The results of the pigment removal testing showed that ErtelAlsop’s MC55C carbon filter media was extremely effective at removing green pigment from the tincture.
After circulating the same sample of tincture through the same MC55C filter pad five times, there was only a 40% difference in the reduction of green pigment between the 1st and 5th pass. The results show that while the amount of pigment removal decreases with each pass, the MC55C carbon filter was still able to reduce green pigment by 30% on the 5th pass.
Results on Cannabinoid Retention
The HPLC cannabinoid quantitation data showed that the average concentrations of THCA, THC and CBDA in the post-filtered tincture were virtually unchanged from the initial (control) readings.
Results on Isomerization
After testing over 30 samples, there was not a measurable signal for delta-8 THC in any control or experimental sample. This suggests that the MC55C carbon media is not capable of isomerizing cannabinoids to form delta-8 THC on its own.
What Is Causing the Yield Loss?
So now that we’ve eliminated activated carbon as the sole source of yield loss, what is causing the loss of potency and isomerization for these processors?
There are many reasons why a processor could experience yield loss during the manufacturing process. With so many variables at play and the vast diversity of equipment setups, it is impossible to provide a definitive answer that covers everyone.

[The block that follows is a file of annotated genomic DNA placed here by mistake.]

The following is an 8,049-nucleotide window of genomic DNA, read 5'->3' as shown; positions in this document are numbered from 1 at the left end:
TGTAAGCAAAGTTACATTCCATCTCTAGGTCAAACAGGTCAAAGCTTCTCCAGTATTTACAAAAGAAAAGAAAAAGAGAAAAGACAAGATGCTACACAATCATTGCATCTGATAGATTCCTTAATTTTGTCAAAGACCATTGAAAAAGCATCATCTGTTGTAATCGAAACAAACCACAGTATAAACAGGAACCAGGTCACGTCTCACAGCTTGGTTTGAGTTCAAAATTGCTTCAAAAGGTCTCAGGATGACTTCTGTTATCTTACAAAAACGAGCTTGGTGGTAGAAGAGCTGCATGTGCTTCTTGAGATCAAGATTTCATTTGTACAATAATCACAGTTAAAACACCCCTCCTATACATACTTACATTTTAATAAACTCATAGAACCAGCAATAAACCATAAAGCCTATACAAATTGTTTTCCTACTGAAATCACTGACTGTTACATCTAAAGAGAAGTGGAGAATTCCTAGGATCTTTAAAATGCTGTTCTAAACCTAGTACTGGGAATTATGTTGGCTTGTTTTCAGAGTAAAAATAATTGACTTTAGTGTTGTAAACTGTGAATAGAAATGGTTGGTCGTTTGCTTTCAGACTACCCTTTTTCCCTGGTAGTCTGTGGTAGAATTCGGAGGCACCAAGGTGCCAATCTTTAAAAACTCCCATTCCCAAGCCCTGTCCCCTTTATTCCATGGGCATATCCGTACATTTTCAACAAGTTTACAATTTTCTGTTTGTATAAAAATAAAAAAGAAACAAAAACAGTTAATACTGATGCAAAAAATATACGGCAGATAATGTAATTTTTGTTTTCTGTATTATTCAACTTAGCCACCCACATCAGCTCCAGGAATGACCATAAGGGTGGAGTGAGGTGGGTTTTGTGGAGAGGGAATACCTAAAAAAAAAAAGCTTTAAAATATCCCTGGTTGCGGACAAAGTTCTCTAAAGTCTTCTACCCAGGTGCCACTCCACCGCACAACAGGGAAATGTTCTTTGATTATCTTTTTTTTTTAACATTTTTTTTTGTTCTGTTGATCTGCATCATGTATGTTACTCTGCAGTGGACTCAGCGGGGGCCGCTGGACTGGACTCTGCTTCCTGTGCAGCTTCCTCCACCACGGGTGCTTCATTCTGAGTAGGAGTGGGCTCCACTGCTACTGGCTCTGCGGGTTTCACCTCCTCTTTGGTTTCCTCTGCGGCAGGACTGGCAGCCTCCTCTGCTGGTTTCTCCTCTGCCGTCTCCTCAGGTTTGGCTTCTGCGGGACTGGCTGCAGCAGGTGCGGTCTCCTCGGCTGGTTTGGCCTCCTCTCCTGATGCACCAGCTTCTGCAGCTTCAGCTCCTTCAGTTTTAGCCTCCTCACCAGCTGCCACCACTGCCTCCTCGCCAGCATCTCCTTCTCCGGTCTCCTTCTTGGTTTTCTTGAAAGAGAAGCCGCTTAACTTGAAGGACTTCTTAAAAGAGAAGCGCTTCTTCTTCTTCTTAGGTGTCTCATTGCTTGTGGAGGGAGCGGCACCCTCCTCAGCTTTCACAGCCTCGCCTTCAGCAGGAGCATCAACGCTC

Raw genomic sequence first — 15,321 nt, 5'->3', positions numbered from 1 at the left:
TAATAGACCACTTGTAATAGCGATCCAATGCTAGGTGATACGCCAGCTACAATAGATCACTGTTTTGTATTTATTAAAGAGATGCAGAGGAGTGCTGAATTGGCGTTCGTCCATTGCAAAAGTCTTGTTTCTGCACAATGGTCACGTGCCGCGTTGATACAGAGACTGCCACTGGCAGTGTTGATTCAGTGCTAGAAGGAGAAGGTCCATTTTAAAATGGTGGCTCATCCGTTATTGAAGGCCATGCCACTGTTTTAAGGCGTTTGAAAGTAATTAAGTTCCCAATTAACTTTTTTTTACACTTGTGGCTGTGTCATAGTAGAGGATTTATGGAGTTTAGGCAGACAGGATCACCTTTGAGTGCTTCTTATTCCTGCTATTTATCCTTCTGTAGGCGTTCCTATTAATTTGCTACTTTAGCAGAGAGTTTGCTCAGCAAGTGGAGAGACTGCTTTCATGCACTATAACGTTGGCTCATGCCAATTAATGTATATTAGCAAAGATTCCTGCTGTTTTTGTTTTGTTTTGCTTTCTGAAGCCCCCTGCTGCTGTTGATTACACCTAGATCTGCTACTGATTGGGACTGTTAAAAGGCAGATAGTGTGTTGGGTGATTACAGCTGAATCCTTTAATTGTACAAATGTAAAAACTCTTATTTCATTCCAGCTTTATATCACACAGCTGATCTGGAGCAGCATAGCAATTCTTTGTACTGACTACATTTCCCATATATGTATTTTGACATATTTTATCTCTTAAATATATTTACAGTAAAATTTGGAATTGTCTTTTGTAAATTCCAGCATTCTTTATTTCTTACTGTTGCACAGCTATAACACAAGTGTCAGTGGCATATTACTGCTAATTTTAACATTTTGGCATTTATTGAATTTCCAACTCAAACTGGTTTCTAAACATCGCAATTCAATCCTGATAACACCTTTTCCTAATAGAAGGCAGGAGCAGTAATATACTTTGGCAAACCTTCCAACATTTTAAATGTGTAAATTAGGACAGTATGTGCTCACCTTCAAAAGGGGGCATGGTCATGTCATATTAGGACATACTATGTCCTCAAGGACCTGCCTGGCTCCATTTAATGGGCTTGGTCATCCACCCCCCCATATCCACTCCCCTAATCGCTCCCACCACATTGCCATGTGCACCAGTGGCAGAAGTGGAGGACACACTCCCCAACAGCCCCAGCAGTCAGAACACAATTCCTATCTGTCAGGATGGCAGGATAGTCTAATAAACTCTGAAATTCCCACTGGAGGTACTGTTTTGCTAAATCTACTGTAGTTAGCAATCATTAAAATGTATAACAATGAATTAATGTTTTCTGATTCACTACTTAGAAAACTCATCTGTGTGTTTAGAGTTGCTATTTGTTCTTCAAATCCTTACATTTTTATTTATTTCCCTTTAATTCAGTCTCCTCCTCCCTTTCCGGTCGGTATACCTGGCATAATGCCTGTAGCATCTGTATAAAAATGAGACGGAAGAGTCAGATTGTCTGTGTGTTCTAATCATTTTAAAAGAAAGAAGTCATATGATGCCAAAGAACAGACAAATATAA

To minimize the potential for yield loss, it is crucial to employ proper quality control measures throughout the processing line. Making sure your team has up-to-date SOPs and is fully trained on all processing equipment will help you to avoid these pitfalls in your process.
Hold-Up Volume Causes Cannabinoid Loss
Cannabinoid loss can occur during the filtration process if a significant amount of hold-up volume remains in the system after the filtration run.
The amount of leftover liquid retained in filter media or equipment after a filtration run is complete.
The leftover crude can be recovered by flushing the filtration system with clean solvent. Additionally, it is important to make sure your equipment is setup with sufficient drain ports to allow for full purging of any remaining liquid.
Leftover Carbon Fines Cause Isomerization
In regards to isomerization, the most likely culprit is carbon fines that shed from the filter and end up in downstream equipment where the tincture is heated for evaporation or distillation. With significant heat applied over an extended period of time, the carbon fines can cause isomerization.
The remedy for that is to add a polishing filtration step downstream of your carbon filter to make sure that evaporation and distillation equipment is protected.
While some activated carbon filters feature a built-in filter cloth to mitigate the shedding of carbon fines, a single layer of filter cloth is not enough to guarantee that carbon won’t make it into your downstream tincture.
The only way to make sure your downstream equipment is protected is to use an absolute rated filter after your carbon scrubbing step.
As you can see, much of the hysteria surrounding activated carbon is simply inaccurate. When these types of unsubstantiated claims arise, it is essential to objectively evaluate them using controlled experiments.
In this case, the data proves that you can safely make use of activated carbon’s exceptional color remediating capabilities without sacrificing yield.